November 4, 2008

Found in Translation

Exploring the connection between Japanese literary hipster Haruki Murakami and writer Raymond Carver

By Helene Ragovin

Among the most popular courses taught by Hosea Hirata, a professor of Japanese, are those dealing with Haruki Murakami’s novels and short stories. Murakami—a former writer-in-residence at Tufts—is something of a global cultural phenomenon. His tightly crafted, absurdly humorous fiction has earned him rock-star status far beyond his native Japan and has been translated into at least 35 languages, including Estonian, Icelandic, Farsi and Thai.

Haruki Murakami “may be talking about Japan particularly, but it doesn’t seem like it is old, exotic, traditional Japan—it’s a very contemporary, postmodern, metropolitan place,” says Hosea Hirata. Photo: Melody Ko

Murakami is also a prolific translator in his own right. Along with bringing selected works by American writers such as F. Scott Fitzgerald, John Irving and J.D. Salinger into Japanese, he has also translated the entire oeuvre of short-story writer and poet Raymond Carver, a task he set for himself more than 20 years ago.

Among contemporary Japanese writers, Murakami is arguably the most “American” in style. Among his influences are Fitzgerald, Richard Brautigan, Kurt Vonnegut—and Carver, known for his stark, minimalist technique and tightly structured stories. This past summer, Hirata taught a course at Tufts that set Murakami and Carver side by side; students read and analyzed the short stories of each writer.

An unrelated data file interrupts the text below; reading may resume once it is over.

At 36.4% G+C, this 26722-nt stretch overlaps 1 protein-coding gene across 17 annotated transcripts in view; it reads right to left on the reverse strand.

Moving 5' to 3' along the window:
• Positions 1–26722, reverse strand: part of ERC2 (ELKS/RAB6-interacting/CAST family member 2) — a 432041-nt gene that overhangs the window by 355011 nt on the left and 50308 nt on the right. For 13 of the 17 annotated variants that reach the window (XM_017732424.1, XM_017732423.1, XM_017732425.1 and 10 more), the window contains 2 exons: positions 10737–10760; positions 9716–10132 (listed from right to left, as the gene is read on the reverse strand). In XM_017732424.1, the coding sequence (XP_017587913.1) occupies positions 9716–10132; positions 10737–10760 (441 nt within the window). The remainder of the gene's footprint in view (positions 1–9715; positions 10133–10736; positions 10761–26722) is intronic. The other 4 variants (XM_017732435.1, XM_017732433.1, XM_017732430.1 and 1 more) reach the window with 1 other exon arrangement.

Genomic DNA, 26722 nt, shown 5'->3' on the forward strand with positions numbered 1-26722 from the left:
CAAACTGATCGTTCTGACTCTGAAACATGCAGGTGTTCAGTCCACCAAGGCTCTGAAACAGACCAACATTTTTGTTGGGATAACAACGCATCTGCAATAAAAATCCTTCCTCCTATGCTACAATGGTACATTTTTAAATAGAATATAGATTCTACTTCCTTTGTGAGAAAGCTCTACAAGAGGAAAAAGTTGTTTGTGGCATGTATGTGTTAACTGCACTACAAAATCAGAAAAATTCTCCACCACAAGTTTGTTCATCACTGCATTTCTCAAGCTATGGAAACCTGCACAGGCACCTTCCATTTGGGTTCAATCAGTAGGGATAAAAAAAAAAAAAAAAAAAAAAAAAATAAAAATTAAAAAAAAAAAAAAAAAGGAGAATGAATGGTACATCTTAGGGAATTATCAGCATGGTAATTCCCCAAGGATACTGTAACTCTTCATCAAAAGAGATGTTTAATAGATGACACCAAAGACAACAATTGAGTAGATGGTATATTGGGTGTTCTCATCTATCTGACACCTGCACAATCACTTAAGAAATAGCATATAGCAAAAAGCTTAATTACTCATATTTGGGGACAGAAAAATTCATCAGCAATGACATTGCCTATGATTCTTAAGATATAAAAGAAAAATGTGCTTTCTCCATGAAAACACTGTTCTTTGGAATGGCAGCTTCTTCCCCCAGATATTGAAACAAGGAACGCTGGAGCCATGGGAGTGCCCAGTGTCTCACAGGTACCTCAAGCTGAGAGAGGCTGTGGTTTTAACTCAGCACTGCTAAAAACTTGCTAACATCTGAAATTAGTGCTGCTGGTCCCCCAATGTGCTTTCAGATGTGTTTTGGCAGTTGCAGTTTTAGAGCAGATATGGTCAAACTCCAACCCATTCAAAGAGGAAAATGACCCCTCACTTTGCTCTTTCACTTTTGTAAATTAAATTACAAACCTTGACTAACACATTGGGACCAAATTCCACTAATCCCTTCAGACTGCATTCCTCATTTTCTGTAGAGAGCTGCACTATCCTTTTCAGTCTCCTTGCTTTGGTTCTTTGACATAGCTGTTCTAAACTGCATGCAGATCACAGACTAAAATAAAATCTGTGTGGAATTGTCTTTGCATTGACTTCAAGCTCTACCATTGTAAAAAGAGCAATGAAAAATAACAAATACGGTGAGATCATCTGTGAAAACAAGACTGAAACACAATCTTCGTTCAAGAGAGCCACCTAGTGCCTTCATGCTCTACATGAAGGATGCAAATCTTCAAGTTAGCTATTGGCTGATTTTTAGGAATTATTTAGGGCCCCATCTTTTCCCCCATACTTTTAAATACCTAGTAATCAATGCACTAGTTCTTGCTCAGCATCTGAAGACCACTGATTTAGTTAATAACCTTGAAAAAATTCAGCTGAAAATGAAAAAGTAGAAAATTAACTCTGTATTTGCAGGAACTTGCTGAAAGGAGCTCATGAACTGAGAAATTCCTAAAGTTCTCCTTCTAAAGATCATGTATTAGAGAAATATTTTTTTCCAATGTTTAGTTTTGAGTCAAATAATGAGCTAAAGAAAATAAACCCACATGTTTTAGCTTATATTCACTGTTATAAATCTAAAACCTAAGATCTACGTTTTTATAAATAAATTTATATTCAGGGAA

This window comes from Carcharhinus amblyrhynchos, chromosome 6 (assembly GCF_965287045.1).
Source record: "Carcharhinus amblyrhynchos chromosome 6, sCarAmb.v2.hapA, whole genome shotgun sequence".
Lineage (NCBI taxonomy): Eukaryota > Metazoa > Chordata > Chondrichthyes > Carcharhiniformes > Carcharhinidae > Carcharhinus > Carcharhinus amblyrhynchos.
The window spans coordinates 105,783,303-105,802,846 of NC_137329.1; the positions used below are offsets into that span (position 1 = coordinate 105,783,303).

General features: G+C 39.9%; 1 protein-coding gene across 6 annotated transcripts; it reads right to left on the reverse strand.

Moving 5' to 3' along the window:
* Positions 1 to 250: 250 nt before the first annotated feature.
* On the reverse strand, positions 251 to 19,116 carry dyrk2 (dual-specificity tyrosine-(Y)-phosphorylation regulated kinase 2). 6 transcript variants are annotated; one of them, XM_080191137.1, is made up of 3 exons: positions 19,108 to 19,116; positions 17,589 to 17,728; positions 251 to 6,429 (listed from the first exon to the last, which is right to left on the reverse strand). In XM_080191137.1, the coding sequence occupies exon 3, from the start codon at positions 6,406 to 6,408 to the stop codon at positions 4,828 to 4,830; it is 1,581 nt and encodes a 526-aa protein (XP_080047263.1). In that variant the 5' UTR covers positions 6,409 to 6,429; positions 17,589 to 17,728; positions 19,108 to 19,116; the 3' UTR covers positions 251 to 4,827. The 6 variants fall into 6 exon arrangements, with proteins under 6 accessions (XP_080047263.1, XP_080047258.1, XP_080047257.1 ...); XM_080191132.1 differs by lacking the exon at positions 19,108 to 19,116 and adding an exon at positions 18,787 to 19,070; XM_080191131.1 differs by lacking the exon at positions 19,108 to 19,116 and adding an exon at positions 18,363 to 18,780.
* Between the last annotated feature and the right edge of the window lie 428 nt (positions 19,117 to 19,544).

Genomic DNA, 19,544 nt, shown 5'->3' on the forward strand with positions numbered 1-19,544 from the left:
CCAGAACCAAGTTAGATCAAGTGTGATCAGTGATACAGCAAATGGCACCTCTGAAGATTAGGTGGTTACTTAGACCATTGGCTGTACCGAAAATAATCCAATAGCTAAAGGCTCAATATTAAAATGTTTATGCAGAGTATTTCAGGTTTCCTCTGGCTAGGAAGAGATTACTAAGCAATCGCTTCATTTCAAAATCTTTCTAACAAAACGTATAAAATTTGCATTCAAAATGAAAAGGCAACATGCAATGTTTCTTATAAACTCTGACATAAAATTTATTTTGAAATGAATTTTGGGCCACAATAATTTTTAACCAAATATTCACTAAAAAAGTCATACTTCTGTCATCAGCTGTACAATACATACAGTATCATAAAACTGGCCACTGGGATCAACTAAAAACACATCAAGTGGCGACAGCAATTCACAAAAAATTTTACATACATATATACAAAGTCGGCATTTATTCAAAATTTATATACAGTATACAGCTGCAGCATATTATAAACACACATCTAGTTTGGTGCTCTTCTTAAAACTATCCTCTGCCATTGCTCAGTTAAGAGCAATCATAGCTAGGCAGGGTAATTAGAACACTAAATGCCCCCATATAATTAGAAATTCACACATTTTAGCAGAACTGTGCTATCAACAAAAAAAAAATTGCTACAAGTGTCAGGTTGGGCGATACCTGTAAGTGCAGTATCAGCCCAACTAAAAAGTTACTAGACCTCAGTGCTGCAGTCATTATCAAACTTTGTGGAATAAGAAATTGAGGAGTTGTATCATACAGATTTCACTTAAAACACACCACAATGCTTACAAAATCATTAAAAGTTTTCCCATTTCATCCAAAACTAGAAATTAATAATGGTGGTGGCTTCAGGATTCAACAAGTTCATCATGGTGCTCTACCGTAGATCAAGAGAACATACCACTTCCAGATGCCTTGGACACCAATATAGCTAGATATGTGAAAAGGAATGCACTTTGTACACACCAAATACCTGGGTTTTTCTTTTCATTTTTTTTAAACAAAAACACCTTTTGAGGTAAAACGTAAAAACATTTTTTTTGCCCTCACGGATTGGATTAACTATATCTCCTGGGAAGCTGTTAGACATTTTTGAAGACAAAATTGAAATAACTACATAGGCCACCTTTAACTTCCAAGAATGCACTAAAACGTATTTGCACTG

Hirata’s acquaintance with Murakami goes beyond the printed page—the two were colleagues at Princeton in the early ’90s. At the time, Murakami was writing the novel that would become his masterpiece, The Wind-Up Bird Chronicle.

Tufts Journal: What gave you the idea for this class, comparing the short stories of Murakami and Carver?

The link between Haruki Murakami and Raymond Carver is that in 1982, I believe, Haruki read a story by Raymond Carver, So Much Water So Close To Home. And he was very moved and wanted to translate Raymond Carver into Japanese, and soon he was convinced he wanted to translate everything Raymond Carver ever wrote. About four years ago, he finally finished, and published the complete works of Raymond Carver in Japanese. So that is the connection.

When I thought about this class, I thought it would be very interesting to read the short stories of Carver side by side with Haruki’s short stories, which are receiving world acclaim.

Of course, Raymond Carver never read Haruki’s work. [Carver died of cancer in 1988; Murakami’s first novel to be published in English outside Japan, A Wild Sheep Chase, did not appear in translation until 1989.] But they did meet once, and Haruki became quite friendly with Tess Gallagher, Carver’s widow, after Carver died. They corresponded frequently, and Tess really entrusted Carver’s entire manuscripts to Haruki, so he could translate everything.